This blog psost first appeared on the US Green Building Website

By Emily Knupp

As we at US Green Building Council wind down 2011 – and gear up for a promising 2012 I am pleased to have the opportunity to reflect on what an incredible year it’s been for green schools. With the help of our seemingly tireless volunteer and chapter network, the Center for Green Schools at USGBC has had a first year that has exceeded many expectations. Even heading into a time of year when things typically seem to slow down, USGBC’s volunteers continue to be hard at work on behalf of green schools. To learn more about the recent goings-on of Green Schools Committees from coast-to-coast, read on, and be sure to check out this video from the 2011 Green Schools Committee Symposium held this past summer. To get in on the action, find a committee near you.

I had a few opportunities to see these volunteers in action throughout the year, and started things off in San Francisco back in April. USGBC Colorado and NorthernCalifornia Green Schools Committee leaders Peggy Kinsey and Pauline Souza joined me at the National School Boards Association’s 71st Annual Conference, where we met with school board members from around the country to work toward our country-wide green schools goals, and they shared their stories of building grassroots green schools movements in their own backyard.

In May, the Detroit Regional Chapter participated in the local Green Living Festival. On the eve of the festival, the chapter’s green schools committee was joined by dignitaries, community leaders and media for an evening of celebration, featuring a fashion show, live music, networking and organic treats. The evening was capped off with an awards ceremony to recognize the dedication and achievement of several Michigan green leaders. Proceeds from the event went to the Chapter’s Green Schools Committee’s Green School in a Lunch Box project -- their 2010 USGBC Green Schools Innovation grant winning initiative!

MontanaChapter Green Schools Committee members Wendy Weaver and Dawn Smith co-authored a piece for Montana Parent Magazine, introducing their state to Center for Green Schools initiatives and how they’re being implemented in the Treasure State.

Just in time for the new school year, MississippiChapter Green Schools Committee Chair Sally Zahner and her committee were involved in the groundbreaking for what could be Mississippi's first LEED certified school, Hancock North Central Elementary. The school in coastal Mississippi is being built with a combination of funds from the district and FEMA, and in addition to being green, a portion of the new structure will be able to withstand 200 mile per hour winds.

In October, USGBC Orange County (California) kicked off their Adopt-a-School project, which will connect volunteers with nearby Davis Magnet School in Costa Mesa. GSC members will work to promote the school as a teaching tool, while actively providing a school with a classroom makeover. Congrats to Green Schools Committee Chair Wendy Rogers for securing some major local partners.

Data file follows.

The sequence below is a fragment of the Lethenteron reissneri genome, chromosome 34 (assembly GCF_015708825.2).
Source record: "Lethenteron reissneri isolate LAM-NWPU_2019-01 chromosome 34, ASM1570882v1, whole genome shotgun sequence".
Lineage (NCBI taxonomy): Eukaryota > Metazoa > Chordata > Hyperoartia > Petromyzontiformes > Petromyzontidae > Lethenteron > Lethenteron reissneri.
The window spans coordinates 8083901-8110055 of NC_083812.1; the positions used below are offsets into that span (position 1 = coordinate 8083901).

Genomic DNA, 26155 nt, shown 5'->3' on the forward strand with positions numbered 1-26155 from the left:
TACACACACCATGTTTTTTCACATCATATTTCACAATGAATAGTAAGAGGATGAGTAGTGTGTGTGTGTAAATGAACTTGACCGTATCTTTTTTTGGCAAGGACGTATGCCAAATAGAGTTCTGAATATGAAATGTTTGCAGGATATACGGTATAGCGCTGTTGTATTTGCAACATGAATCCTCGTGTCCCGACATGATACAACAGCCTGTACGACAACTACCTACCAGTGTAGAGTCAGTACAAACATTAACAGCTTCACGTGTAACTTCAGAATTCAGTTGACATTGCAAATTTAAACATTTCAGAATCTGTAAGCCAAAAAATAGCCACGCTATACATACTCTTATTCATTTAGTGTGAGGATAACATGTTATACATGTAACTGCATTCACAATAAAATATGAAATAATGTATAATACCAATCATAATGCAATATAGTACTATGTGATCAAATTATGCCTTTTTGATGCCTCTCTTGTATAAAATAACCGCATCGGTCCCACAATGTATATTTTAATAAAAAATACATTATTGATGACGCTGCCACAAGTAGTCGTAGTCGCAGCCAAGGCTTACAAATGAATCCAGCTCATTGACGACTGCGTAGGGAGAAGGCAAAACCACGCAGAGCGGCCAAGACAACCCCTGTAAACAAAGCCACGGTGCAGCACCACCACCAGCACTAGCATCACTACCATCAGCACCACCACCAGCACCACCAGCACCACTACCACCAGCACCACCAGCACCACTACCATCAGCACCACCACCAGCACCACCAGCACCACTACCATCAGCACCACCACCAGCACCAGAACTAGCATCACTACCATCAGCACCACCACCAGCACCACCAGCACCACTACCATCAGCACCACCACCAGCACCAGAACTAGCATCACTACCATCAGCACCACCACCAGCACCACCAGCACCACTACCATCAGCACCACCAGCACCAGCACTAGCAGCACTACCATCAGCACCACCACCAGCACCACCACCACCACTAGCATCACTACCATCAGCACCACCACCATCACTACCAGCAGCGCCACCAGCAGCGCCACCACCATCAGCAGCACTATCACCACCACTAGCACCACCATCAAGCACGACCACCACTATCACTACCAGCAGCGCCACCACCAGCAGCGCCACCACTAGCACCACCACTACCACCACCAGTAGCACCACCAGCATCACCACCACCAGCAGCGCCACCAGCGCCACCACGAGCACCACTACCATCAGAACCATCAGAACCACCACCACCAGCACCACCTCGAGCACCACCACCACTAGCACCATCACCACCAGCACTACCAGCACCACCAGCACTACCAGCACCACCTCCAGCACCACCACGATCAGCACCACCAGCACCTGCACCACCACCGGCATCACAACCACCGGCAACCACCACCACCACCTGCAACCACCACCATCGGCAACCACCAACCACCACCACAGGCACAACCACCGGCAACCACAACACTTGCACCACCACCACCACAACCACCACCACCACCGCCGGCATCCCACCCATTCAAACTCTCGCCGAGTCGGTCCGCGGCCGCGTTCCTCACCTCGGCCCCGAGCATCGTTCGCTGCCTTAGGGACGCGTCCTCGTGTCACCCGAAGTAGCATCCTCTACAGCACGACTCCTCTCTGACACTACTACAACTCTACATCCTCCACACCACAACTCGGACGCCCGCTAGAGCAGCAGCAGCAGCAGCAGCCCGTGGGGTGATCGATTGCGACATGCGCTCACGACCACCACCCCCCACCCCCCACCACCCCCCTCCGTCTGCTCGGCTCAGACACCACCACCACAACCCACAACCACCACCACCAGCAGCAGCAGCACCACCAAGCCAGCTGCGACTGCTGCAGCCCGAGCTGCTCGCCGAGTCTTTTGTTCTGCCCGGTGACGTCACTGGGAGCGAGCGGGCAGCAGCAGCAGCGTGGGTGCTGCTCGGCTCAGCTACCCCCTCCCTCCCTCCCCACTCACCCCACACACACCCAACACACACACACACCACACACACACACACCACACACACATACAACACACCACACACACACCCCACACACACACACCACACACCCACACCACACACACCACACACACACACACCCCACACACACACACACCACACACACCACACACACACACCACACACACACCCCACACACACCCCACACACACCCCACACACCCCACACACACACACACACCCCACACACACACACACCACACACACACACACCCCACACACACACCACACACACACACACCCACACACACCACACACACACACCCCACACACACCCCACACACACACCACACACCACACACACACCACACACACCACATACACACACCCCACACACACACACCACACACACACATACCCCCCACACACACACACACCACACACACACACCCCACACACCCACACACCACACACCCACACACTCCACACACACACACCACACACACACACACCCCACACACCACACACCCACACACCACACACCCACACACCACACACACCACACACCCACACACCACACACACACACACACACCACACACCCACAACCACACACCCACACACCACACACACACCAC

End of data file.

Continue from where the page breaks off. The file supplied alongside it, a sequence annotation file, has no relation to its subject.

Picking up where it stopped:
The USGBC ArkansasChapter launched the Arkansas Green Schools Challenge just before Thanksgiving. Green Schools Committee Chair Dustin Davis reports that 41 schools across Arkansas have already signed on to participate in the competition that will “empower students and communities to be good stewards of their own environments.” Dustin partnered with Arkansas Association of Educational Administrators (AAEA) to kick this off. Just up north, the USGBC South West Virginia Chapter’s GSC Chair Steve Sunderman is busy preparing for his chapter’s second year of the VA Green Schools Challenge, coming in 2012.

To close out the year and open up a newer side of the green schools conversation, Chris Tyler and the KentuckyChapter helped bring together a bipartisan team of state legislators at Richardsville Elementary in Bowling Green, Ky., to discuss political common ground around the topic of green schools. Richardsville is the nation’s first net-zero energy school, and serves a 78% free and reduced lunch population. The school was constructed without spending any additional money than the conventionally built schools in the Warren County School District. Lawmakers from six states around the region discussed ways to work together to advance the green schools movement in their communities. You can read more about the day’s events and the incredible story in Warren County.

It’s been another incredible year for the green schools movement, and with this many advocates and champions out there, I know that we have all the more to look forward to in 2012.

This is part two in our blog series on USGBC chapter advocacy efforts. Also see part one in the series.

Emily Knupp is K-12 Associate, Center for Green Schools at the U.S. Green Building Council

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